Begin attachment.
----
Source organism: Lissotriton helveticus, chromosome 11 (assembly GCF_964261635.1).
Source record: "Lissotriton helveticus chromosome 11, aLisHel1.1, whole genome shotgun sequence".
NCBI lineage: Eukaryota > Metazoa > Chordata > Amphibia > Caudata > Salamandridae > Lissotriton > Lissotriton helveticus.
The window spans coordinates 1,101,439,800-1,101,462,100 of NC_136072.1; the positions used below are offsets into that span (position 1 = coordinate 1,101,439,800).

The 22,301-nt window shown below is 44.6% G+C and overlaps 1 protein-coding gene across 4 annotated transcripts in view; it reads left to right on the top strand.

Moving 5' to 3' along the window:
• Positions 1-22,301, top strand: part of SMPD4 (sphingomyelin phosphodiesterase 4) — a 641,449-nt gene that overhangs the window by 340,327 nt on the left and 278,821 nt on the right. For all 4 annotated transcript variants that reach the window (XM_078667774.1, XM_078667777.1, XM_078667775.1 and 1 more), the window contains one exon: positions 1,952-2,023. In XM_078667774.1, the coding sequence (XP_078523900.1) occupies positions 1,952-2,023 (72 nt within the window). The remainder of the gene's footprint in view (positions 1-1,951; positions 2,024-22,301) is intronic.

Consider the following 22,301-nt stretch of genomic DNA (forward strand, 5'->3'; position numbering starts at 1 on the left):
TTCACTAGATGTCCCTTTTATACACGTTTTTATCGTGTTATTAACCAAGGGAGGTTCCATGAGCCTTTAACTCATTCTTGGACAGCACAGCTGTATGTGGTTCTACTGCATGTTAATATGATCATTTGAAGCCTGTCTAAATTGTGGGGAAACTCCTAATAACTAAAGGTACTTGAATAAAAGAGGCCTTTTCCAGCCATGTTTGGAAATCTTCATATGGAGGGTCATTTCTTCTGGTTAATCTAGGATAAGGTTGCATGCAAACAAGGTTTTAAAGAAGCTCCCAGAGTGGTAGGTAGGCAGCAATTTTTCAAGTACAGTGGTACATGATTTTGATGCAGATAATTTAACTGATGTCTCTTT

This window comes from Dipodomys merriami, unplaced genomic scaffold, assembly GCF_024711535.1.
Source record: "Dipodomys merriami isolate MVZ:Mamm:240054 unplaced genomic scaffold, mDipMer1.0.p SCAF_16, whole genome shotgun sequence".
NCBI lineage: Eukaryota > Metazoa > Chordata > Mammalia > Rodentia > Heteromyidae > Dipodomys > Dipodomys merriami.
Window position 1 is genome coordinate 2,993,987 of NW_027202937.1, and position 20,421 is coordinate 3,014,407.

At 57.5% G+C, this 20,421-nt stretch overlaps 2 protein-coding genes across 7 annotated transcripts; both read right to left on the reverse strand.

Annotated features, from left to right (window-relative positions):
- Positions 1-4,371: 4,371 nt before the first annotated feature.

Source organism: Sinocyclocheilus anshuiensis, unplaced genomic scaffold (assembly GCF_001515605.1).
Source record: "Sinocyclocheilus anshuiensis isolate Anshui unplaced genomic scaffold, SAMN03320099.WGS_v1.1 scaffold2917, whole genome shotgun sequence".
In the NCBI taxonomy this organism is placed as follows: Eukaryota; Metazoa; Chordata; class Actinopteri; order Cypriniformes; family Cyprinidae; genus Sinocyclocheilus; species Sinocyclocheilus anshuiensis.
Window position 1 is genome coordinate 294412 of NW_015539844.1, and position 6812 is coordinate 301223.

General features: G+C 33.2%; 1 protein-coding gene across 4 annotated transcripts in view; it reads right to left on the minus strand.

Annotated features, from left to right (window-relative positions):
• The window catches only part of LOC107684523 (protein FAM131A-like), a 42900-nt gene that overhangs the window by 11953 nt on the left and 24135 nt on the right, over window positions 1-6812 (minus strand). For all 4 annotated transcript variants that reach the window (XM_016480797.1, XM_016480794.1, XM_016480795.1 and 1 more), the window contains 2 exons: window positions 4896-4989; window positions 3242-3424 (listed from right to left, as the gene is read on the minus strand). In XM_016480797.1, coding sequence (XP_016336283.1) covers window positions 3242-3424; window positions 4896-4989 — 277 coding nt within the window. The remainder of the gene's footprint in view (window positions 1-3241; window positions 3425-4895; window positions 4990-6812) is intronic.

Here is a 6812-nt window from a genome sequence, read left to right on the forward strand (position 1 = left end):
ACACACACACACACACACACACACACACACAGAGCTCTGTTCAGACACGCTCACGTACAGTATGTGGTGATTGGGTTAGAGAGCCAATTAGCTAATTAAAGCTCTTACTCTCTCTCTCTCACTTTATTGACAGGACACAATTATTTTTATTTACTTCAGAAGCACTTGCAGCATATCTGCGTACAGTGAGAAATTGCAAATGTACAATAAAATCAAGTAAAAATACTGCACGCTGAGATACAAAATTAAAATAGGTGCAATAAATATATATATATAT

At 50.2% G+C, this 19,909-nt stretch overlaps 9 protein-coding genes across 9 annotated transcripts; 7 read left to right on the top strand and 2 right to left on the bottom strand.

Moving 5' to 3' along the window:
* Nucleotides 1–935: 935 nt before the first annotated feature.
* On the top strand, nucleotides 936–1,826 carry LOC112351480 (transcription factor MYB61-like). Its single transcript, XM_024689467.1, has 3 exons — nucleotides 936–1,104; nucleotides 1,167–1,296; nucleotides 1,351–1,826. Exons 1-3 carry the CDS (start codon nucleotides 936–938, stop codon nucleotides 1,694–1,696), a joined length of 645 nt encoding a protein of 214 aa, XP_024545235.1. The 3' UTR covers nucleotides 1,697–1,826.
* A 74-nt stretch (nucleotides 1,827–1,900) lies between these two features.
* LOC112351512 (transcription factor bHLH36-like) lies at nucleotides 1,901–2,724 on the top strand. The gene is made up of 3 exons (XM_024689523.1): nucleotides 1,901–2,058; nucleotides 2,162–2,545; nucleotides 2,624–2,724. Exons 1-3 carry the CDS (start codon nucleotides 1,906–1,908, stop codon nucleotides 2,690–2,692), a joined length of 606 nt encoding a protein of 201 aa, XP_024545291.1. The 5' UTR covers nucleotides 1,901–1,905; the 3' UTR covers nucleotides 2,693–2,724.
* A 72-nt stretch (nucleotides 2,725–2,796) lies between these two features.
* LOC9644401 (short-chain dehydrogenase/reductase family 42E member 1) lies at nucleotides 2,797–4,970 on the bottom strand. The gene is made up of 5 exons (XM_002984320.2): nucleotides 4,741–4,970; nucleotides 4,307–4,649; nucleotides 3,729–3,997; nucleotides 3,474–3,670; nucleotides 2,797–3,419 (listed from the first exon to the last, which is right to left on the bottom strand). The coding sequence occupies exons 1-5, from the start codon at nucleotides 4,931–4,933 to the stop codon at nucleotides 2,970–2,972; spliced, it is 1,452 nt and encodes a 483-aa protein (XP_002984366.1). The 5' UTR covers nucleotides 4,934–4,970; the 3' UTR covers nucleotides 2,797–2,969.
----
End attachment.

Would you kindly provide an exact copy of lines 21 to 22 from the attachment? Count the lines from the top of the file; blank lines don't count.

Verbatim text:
General features: G+C 33.2%; 1 protein-coding gene across 4 annotated transcripts in view; it reads right to left on the minus strand.

Annotated features, from left to right (window-relative positions):